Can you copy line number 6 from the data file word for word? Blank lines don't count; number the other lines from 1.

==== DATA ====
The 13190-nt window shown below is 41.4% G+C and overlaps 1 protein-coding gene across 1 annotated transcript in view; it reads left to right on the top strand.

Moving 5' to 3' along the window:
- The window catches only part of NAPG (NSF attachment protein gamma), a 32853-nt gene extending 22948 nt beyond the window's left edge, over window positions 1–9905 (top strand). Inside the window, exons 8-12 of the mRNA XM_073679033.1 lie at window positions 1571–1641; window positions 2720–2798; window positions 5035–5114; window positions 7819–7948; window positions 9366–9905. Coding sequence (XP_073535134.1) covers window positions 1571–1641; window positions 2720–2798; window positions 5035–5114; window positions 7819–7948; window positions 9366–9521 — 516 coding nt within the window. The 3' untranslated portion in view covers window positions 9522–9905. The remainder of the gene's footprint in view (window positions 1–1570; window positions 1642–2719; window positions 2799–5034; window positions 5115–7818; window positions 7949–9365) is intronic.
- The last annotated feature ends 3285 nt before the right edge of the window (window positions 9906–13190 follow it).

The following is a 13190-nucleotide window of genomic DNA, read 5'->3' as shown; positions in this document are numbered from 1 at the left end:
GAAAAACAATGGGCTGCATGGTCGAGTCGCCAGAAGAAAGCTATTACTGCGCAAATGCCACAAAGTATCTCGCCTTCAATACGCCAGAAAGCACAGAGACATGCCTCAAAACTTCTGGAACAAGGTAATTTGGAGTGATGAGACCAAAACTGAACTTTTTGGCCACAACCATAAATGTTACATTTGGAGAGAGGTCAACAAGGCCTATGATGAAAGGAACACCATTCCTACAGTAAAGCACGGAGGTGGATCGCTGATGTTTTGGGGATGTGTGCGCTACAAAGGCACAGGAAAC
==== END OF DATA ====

GAAAAACAATGGGCTGCATGGTCGAGTCGCCAGAAGAAAGCTATTACTGCGCAAATGCCACAAAGTATCTCGCCTTCAATACGCCAGAAAGCACAGAGACATGCCTCAAAACTTCTGGAACAAGGTAATTTGGAGTGATGAGACCAAAACTGAACTTTTTGGCCACAACCATAAATGTTACATTTGGAGAGAGGTCAACAAGGCCTATGATGAAAGGAACACCATTCCTACAGTAAAGCACGGAGGTGGATCGCTGATGTTTTGGGGATGTGTGCGCTACAAAGGCACAGGAAAC